Sergej Kammerzell, CEO of SIS Medical, a medtech company dedicated to developing, producing, and distributing innovative high-performance PTCA Balloon Catheters, shares the vision that led to the creation of the firm and what the next steps in its development are.
Switzerland has a nimbus of innovation and is known for its love of precision
Could you begin by introducing yourself as well as SIS Medical and its area of focus?
I have been working in the medical device business since 2003. Prior to my current role I worked at B. Braun in the Aesculap Division where I held a variety of positions until 2014 when I joined PULSION Medical Systems. Working in various companies – from big multinationals to mid-sized firms – helped me to realise that I enjoy the agility and flexibility that comes with working in smaller companies. That is why, when the opportunity came, I joined SIS Medical as CEO.
SIS Medical was founded 14 years ago. Our founder had the brilliant idea of making super high-pressure balloons for coronary angioplasty. Before that, most balloons for dilatation of heart vessels held ten to 15 atmospheric bars. Our first balloons held between 20 to 22 atmospheric bars, but our founder has since come up with the idea of making a double wall balloon, like a balloon inside another balloon, achieving 35 bars. For context, car tyres are generally between two to three bars, while bike tyres are between five and six. Our balloons are the equivalent pressure to 350 meters below sea level; too much pressure even for most submarines.
Our key product is the OPN-NC super high pressure PTCA Balloon. We are the holders of two patents and 14 years on, even as a small company, we are still ahead of the game, as none of our competitors have yet been able to come up with similar products.
How has the company developed since its foundation?
The company has shown a tremendous development and has grown consistently over the last few years. However, 2020 was a big setback for every company, ours included. We did our own research and compared our revenues with some of our major competitors and whilst on average other firms saw a 30 to 40 percent drop in revenues due to the COVID-19 pandemic, our revenues only dropped by 20 percent. It was a tough year, and we are still trying to recover from it.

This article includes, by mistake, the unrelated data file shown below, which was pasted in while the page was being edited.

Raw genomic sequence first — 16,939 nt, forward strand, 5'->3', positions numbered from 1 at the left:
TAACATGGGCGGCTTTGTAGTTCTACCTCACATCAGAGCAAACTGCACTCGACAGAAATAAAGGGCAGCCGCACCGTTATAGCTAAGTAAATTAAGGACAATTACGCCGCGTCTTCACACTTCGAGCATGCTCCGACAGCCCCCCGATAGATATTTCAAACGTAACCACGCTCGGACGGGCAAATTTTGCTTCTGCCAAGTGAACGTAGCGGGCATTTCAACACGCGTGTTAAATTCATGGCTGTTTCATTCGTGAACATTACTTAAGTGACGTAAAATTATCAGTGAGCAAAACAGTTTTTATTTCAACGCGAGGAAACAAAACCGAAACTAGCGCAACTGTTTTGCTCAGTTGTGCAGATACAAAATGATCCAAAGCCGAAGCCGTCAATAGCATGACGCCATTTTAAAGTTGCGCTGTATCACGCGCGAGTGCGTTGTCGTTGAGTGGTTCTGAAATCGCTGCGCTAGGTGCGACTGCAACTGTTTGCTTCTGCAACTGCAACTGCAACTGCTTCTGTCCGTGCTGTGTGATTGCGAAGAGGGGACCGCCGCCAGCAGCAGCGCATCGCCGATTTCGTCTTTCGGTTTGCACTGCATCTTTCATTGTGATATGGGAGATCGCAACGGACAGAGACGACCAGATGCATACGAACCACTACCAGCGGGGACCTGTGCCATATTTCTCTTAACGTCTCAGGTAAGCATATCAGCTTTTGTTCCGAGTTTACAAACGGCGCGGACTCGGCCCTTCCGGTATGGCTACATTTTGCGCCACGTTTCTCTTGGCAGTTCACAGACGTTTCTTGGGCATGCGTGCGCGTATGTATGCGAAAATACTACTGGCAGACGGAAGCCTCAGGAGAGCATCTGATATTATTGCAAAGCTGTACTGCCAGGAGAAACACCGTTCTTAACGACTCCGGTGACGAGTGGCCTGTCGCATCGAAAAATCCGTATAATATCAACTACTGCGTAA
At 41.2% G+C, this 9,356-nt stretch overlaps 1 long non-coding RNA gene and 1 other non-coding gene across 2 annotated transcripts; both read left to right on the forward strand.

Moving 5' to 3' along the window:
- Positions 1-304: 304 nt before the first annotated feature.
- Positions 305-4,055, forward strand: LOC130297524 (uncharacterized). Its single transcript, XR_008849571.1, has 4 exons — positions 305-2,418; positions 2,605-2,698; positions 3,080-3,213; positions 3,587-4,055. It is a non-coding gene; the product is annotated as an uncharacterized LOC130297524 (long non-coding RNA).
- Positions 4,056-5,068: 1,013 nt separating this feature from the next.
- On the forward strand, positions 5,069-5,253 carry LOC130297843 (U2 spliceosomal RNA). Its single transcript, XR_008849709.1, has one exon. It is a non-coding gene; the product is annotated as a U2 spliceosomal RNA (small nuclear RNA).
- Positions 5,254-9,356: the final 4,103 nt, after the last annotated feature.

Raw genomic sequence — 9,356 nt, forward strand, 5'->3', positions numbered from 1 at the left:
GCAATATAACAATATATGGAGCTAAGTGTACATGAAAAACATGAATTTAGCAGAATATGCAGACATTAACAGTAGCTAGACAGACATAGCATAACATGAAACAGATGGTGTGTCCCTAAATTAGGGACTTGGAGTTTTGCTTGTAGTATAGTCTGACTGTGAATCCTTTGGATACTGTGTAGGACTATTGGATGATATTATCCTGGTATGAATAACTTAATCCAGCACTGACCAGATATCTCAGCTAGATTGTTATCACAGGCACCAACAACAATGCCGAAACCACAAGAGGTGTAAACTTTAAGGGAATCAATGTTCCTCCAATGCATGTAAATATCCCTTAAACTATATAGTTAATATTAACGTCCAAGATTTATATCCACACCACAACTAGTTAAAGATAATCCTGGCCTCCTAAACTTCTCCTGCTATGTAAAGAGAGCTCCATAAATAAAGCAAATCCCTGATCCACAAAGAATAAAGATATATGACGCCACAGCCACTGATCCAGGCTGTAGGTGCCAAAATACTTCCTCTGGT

Can you tell us more about the business model the company has implemented?
We have a direct sales business model in Switzerland, but we work with distributors in all our other markets. We are now actively looking for potential partners in the Percutaneous coronary intervention (PCI) business in the US.
In which countries are your products currently present? What have you identified as key growth markets moving forward?
Our products are currently present in 50 countries including those in the European Union, Switzerland, UK, and international markets such as Russia, Vietnam, India, and the Middle East. We are also working on US registration and finishing the tests for FDA submission and are expecting clearance between February and March next year; a very promising development. China and Japan are also key markets for our expansion. Our geographical footprint is very important and securing our presence in these three markets will bring our company to the next level.